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Understanding and Rewiring Societies

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How can we create organizations and governments that are cooperative, productive, and creative? These questions are especially important right now, because of global competition, environmental challenges, and government failure. The engine that drives this possible revolution is big data: the newly ubiquitous digital data that is becoming available about all aspects of human life. By using these data to build a predictive, computational theory of human behavior we can hope to engineer better social systems. In this talk we will show how to improve companies, cities and societies through a deep understanding of human behaviors and targeted interventions that leverage human connections.

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Understanding and Rewiring Societies

  1. 1. Bruno Lepri Understanding and Rewiring Societies
  2. 2. Digital breadcrumbs October 2013, ScientificAmerican.com 33 TheDaTa- m at h e m at i cs annual salary of $153,000 Based on social circle, likely to repay a loan. according to cell phone GPs data, walks 5.7 miles per day. Recent shift in text-messaging pattern; new girlfriend likely. travels a mile out of way to work each day. Web and phone records suggest dissatisfaction with physician. search engine records indicate coming down with the flu. Pregnant, but doesn¹t know it yet. Purchases five cups of coffee (usually starbucks) per day Driven The digital traces we leave behind each day reveal more about us than we know. This could become a privacy nightmare—or it could be the foundation of a healthier, more prosperous world Just applied for a seventh credit card. By Alex “Sandy” Pentland SocieTy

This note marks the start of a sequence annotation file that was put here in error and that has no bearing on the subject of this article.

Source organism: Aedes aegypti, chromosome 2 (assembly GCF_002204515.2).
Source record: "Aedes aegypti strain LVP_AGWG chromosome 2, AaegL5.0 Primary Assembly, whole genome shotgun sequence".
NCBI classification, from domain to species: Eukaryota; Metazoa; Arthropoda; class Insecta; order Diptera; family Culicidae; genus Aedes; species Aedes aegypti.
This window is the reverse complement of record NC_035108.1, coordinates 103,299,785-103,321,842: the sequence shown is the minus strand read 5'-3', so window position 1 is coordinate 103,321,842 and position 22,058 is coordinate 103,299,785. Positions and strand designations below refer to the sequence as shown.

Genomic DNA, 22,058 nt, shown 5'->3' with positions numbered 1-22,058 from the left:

3. 3. Call Detail Records - Mobility: from cell towers we can reconstruct the movement patterns of a community - Social Interactions: from call and sms we can reconstruct social networks and interactions - Economic Activities: monitoring airtime expenses is useful for detecting impacts of economic changes and crisis
  4. 4. social and spatial network diversity is strongly associated with IMD rank (measure of prosperity) (Eagle et al., 2010, Science) Economic Development
  5. 5. Estimating Poverty Maps
  6. 6. !  Toole et al. show that it’s possible to observe mass layoffs and identify the users affected by them in mobile phone records !  job loss has a systematic dampening effect on their social and mobility behaviour Tracking Employment Shocks
  7. 7. Idea Flow and Unemployment
  8. 8. ! increased ratio of residents ---> more crime (in contrast with Newman’s thesis) !  high diversity of functions (home vs. work) and high diversity of people (gender and age) act as eyes on street decreasing crime (in line with Jacobs’ thesis) Predicting Crime Levels
  9. 9. How do you capture death & life of cities? Some cities are alive, others less so ALIVE DEAD DETROITNEW YORK
  10. 10. The systematic acceleration of urban life - Bettencourt, Luís MA, et al. "Growth, innovation, scaling, and the pace of life in cities." PNAS 104.17 (2007): 7301-7306. - Milgram, Stanley. "The experience of living in cities." Crowding and behavior 167 (1974): 41. + Social human-interactions + Economical GDP, wages, patents - Issues violent crimes, contagious diseases, pollution
  11. 11. The theory: Jane Jacobs One of the most influential books in city planning • Death: caused by the elimination of pedestrian activity • Life: created by a vital urban fabric at all times of the day